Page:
Good Sweats and Sunshine

Every day affords you a hard-working sweat, and usually plenty of sunshine.  I applied sunscreen almost every day, and never once had a bad sunburn. Gotta have big respect for that gaseous ball we all orbit!

Whenever sick, I always find it helpful to simply stand in the sun. Not for that great bronze look we all crave, but for Vitamin D, and its natural warmth.  In Malawi, there’s plenty of sun and sweat to go around for all!

 

The Food!

RIPPLE Africa is located in the Northern rural region of Malawi. Here there is no real transportation infrastructure, so much of what is consumed is from subsistence farming or sold at local markets. If you’re eating a vegetable, chances are it was grown less than a mile away. Akin to organic farming, it’s a model of nutrition that is simply unavailable to more developed countries, as we rely on economies of scale to truck-in food.

 

Disconnect

Volunteering in Malawi allows you an opportunity to unplug from our very connected world. Even though cell phones and calls to America are only a dial away, life doesn’t revolve around said technologies. The irony of it all being you feeling more connected in a less connected environment. Oh what a paradox.

All these example add up to a day-to-day experience that is becoming harder and harder to find in our world. It’s not necessarily primitive; it’s more of how you (your body) choose to embrace your surroundings.

The healthiest months of my life! Gosh, feeling better already.


 


Comments

03/14/2015 7:56pm

Running with a cold seems counter intuitive to recovery, though we all know our own bodies the best and for me fresh air, deep breathing, sweating out toxins, elevated heart rate and zen-style consistent breathing are imperative to a quick turnaround.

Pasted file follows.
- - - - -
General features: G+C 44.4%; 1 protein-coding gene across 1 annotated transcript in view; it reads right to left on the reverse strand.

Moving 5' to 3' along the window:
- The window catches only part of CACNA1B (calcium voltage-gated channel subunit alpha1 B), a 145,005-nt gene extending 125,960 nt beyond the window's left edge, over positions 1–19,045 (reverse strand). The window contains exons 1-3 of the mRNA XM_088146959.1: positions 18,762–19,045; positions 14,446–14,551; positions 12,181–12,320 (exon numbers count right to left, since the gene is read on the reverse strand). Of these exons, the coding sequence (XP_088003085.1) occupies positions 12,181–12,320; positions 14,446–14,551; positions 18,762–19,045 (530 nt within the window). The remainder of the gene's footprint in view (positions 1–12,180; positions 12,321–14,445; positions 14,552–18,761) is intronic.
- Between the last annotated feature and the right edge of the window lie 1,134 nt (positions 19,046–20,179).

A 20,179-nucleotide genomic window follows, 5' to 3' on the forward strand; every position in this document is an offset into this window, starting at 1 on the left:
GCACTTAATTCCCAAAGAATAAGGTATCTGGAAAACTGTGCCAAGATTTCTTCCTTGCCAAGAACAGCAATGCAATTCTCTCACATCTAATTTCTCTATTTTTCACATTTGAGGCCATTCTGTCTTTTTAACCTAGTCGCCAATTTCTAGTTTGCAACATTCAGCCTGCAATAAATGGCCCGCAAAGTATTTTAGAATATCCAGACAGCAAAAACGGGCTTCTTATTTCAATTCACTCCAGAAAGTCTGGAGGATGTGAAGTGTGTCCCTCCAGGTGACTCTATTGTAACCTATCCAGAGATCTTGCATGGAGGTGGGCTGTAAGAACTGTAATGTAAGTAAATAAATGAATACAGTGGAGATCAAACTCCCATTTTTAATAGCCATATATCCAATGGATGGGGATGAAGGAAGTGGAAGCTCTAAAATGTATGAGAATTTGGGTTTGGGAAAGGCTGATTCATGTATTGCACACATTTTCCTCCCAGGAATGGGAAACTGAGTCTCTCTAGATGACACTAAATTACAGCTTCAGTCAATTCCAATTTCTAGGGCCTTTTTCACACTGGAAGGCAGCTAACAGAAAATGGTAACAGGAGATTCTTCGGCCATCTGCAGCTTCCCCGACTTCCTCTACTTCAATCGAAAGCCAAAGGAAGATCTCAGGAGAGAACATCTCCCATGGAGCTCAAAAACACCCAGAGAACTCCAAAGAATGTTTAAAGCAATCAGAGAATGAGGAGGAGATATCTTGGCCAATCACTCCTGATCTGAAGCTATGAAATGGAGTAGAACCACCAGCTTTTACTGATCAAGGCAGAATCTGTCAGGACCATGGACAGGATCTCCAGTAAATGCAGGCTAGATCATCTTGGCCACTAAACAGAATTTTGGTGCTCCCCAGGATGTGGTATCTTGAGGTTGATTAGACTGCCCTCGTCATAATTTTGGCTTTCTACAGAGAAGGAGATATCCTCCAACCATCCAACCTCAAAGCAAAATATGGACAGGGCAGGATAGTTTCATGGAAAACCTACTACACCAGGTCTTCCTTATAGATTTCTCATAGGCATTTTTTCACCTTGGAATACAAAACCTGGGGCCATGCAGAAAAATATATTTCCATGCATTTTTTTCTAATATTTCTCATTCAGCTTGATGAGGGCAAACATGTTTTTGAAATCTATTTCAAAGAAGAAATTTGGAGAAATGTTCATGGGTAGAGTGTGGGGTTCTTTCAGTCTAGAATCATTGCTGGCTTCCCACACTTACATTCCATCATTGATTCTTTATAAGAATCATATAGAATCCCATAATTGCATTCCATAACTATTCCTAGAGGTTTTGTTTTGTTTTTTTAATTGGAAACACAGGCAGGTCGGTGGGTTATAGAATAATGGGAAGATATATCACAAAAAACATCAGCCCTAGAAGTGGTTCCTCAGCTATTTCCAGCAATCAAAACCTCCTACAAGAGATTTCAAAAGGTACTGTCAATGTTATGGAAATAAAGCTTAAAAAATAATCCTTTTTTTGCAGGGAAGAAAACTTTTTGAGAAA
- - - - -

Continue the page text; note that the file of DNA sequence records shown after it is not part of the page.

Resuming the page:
Reply
03/15/2017 12:49am

The things you mentioned seem to be the very basic things we all need. Unfortunately most of us who grew up in crowded cities never even get to experience this anymore. It's sad. If I have a lot of time I would have done this once a week - get in touch with nature. I heard it is the quickest way to communicate with God.

Reply
06/17/2016 2:16am

We are living in the healthy prospective. We can easy to maintain our health and fitness health as well. This can be useful main side of the different techniques. We can easy to get exorcise for the fitness as well.

Reply
08/20/2016 5:19pm

Many individuals that are struggling with substance abuse issues will eventually end up in drug treatment programs. A shocking number of individuals are struggling with mental illness of all different kinds.

Reply

Do you ever been in a Great Rift that splits Malawi? You should visit it. This is a great view!

Reply

Sports activity on a fresh air with a good company of best friends is all I dream about!

Reply
01/06/2017 6:25am

Can you please send by e-mail me the code for this script or please tell me in detail concerning this script?

Reply
02/10/2017 4:02am